# Operations

## Operations on numbers

The usual arithmetic operations on numbers function in the obvious corresponding ways:

- Addition:
`x + y`

- Subtraction:
`x - y`

- Multiplication:
`x * y`

- Division:
`x / y`

Operations that the user is less likely to be familiar with are:

- Floor division:
`x // y`

- Mathematically, this represents \(\lfloor x/y \rfloor\) where \(\lfloor . \rfloor\) is the floor function.

- Modulus:
`x % y`

- This is the remainder after computing \(x/y\).

- Exponentiation:
`x ** y`

- Left bitshift:
`x << y`

- Right bitshift:
`x >> y`

- Bitwise AND:
`x & y`

- Bitwise OR:
`x | y`

- Bitwise XOR:
`x ^ y`

If the reader is unfamiliar with bitwise operations and bitshifting, that is probably fine and nonissue. Nonetheless, the curious reader should check this page.

## Operations on strings

To concatenate two strings, we use the `+`

operation:

```
'Hello' + 'World'
```

becomes

```
'HelloWorld'
```

It is also possible to repeat a string:

```
'Hello'*3
```

becomes

```
'HelloHelloHello'
```

## Order of operations

Python has a consistent order of operations. See this page.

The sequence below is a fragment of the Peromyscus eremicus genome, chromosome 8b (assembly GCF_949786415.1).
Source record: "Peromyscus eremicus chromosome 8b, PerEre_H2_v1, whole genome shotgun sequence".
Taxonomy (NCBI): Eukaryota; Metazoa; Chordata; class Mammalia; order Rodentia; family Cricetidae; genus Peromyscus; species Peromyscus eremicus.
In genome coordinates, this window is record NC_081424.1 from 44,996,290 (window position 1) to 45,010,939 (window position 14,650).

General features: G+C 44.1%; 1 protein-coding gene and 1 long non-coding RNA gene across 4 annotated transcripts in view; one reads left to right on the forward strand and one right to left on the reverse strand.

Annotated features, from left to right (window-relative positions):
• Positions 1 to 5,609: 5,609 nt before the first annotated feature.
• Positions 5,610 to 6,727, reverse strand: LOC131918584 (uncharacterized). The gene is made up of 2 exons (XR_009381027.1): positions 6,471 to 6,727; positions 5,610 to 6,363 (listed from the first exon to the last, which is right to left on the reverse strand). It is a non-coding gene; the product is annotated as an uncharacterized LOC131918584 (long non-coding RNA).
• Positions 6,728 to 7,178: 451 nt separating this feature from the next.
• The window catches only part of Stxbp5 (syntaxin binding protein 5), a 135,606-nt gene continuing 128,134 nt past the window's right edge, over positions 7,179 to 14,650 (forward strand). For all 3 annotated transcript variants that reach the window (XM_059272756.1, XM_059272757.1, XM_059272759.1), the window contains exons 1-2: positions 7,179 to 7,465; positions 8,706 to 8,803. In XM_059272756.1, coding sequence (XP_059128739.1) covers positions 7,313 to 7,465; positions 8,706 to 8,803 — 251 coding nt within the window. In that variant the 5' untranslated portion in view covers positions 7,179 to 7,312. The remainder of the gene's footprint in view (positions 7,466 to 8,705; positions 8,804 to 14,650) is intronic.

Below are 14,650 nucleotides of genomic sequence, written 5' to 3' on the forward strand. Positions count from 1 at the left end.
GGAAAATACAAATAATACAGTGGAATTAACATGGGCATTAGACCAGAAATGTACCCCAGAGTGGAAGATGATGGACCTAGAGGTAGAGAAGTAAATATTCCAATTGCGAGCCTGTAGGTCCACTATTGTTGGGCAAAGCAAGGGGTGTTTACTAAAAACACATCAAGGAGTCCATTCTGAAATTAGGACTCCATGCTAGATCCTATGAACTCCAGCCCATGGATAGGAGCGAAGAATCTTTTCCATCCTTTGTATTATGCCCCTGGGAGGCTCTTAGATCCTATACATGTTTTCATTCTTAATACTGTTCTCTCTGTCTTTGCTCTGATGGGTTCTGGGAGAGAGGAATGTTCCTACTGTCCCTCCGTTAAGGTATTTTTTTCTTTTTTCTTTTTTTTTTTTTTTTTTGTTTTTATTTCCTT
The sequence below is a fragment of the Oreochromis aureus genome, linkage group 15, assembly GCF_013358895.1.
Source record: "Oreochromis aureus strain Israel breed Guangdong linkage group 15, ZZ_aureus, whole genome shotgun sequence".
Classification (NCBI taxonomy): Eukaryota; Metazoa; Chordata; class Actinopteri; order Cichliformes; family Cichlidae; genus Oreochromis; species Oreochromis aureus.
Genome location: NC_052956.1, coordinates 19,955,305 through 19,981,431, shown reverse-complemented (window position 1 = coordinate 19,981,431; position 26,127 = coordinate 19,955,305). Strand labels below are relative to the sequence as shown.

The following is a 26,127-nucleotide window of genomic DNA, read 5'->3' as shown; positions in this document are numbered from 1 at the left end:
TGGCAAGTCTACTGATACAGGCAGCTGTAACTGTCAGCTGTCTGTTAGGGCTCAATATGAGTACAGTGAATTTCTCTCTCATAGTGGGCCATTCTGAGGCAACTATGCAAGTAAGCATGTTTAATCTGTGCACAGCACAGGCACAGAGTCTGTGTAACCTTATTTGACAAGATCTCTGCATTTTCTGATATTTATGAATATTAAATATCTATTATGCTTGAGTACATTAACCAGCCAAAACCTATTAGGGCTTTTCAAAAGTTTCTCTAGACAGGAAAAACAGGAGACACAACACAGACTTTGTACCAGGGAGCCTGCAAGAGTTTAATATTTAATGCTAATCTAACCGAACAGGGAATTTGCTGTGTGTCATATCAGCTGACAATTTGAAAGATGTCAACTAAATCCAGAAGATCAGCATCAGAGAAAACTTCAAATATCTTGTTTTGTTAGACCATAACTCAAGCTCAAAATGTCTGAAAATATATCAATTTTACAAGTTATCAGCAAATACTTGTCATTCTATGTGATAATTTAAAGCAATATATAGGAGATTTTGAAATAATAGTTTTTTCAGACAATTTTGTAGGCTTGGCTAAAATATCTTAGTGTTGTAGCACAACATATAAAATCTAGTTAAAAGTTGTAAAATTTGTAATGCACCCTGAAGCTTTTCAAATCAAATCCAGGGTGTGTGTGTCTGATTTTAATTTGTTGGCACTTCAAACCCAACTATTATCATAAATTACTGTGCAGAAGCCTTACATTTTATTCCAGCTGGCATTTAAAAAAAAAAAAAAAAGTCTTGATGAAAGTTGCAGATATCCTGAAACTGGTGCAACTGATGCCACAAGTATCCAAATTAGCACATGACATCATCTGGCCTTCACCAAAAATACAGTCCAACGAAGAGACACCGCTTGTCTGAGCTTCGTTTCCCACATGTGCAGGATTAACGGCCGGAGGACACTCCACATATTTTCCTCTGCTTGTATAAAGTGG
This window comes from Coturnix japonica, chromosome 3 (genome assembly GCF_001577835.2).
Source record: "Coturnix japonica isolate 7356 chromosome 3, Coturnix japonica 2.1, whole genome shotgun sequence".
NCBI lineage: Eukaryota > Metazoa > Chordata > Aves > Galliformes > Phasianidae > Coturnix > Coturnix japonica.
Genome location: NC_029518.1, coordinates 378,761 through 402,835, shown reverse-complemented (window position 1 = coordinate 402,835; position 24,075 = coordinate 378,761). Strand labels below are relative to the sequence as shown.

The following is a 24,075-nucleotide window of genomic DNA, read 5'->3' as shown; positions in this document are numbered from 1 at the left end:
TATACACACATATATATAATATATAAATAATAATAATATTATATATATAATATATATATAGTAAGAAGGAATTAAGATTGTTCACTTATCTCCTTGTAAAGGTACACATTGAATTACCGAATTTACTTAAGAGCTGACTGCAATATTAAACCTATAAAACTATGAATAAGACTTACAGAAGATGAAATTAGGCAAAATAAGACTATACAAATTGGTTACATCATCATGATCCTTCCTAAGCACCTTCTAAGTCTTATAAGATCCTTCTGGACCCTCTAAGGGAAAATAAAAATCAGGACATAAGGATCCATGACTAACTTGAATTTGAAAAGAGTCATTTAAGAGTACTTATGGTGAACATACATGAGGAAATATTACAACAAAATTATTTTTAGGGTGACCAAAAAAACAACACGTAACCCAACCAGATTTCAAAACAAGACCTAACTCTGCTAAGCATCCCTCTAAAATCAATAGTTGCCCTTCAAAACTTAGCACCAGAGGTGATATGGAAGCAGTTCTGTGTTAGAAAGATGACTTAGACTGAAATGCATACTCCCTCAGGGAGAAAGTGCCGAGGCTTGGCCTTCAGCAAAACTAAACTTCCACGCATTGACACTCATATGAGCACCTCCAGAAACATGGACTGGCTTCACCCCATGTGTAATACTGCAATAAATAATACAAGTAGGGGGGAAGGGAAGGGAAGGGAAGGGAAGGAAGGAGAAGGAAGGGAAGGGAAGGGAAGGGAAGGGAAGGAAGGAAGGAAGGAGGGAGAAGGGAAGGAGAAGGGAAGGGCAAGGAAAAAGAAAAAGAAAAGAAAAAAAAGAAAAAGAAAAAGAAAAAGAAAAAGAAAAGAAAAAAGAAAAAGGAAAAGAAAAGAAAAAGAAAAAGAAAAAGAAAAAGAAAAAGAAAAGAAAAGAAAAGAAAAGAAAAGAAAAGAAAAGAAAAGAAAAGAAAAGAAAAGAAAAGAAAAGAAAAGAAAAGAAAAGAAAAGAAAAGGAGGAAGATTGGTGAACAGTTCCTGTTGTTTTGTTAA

# Exercises

- Try running the following code in Python:
`print(0.1 + 0.1 + 0.1 + 0.1 + 0.1 + 0.1 + 0.1 + 0.1 + 0.1 + 0.1)`

Does it give back what you expect? Why do you think you got that output? (Hint: What is the base-2 representation of 0.1?)

Find the (possibly) complex roots of \(x^2 + x + 1\) by programming the quadratic formula into Python. Verify that these are in fact roots by having Python evaluate the expression \(r^2 + r + 1\) where \(r\) is a root (Note: You will likely not get 0 but, rather, numbers very small and “close” to 0. That is perfectly fine and expected.).

The previous two exercise demonstrate the effects of “machine epsilon” when dealing with computations involving floating-point numbers. Google “machine epsilon” and try to understand the concept of it and how it plays a role in the two exercises above.

- Write code that repeats your name 5 times by multiplying the string consisting of your name by 5. You should end up with something like
`"ChrisChrisChrisChrisChris"`

where you replace

`Chris`

with your own name. The Euclidean division algorithm states that given any integers \(a\) and \(b\) with \(b\neq 0\), there exist unique integers \(q\) and \(r\) such that \[a = bq + r\] and \(0 \le r < |b|\). Write a Python program that computes the integers \(q\) and \(r\). Verify that your program computes these numbers correctly by having Python compute \(bq + r\).

- There are many cases where we may want to “concatenate” a string with something that is not a string. For instance,
`print('5 + 5 = ' + (5 + 5))`

This results in a runtime error. Why does that error occur? Fix the error by converting

`(5 + 5)`

to a string (hint: type conversions) first,*then*concatenating that to the string`'5 + 5 = '`

.